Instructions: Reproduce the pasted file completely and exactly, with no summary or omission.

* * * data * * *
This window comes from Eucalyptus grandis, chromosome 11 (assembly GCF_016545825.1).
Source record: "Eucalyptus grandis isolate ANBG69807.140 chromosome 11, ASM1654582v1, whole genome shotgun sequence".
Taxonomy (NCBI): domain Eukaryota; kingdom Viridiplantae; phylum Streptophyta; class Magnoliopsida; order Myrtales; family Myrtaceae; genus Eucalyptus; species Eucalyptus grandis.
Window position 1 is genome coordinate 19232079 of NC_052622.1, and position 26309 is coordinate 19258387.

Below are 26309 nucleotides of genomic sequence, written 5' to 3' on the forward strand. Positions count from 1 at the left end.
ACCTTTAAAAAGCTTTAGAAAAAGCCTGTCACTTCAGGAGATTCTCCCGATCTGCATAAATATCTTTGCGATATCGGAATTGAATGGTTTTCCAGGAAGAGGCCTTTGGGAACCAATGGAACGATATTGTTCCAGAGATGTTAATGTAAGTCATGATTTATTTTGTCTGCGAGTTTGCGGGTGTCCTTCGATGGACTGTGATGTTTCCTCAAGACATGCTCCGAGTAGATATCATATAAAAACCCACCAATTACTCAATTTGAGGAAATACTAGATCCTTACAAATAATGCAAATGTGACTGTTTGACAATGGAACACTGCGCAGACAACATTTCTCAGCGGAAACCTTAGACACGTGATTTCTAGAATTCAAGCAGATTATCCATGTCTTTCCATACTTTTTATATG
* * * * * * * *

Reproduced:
This window comes from Eucalyptus grandis, chromosome 11 (assembly GCF_016545825.1).
Source record: "Eucalyptus grandis isolate ANBG69807.140 chromosome 11, ASM1654582v1, whole genome shotgun sequence".
Taxonomy (NCBI): domain Eukaryota; kingdom Viridiplantae; phylum Streptophyta; class Magnoliopsida; order Myrtales; family Myrtaceae; genus Eucalyptus; species Eucalyptus grandis.
Window position 1 is genome coordinate 19232079 of NC_052622.1, and position 26309 is coordinate 19258387.

Below are 26309 nucleotides of genomic sequence, written 5' to 3' on the forward strand. Positions count from 1 at the left end.
ACCTTTAAAAAGCTTTAGAAAAAGCCTGTCACTTCAGGAGATTCTCCCGATCTGCATAAATATCTTTGCGATATCGGAATTGAATGGTTTTCCAGGAAGAGGCCTTTGGGAACCAATGGAACGATATTGTTCCAGAGATGTTAATGTAAGTCATGATTTATTTTGTCTGCGAGTTTGCGGGTGTCCTTCGATGGACTGTGATGTTTCCTCAAGACATGCTCCGAGTAGATATCATATAAAAACCCACCAATTACTCAATTTGAGGAAATACTAGATCCTTACAAATAATGCAAATGTGACTGTTTGACAATGGAACACTGCGCAGACAACATTTCTCAGCGGAAACCTTAGACACGTGATTTCTAGAATTCAAGCAGATTATCCATGTCTTTCCATACTTTTTATATG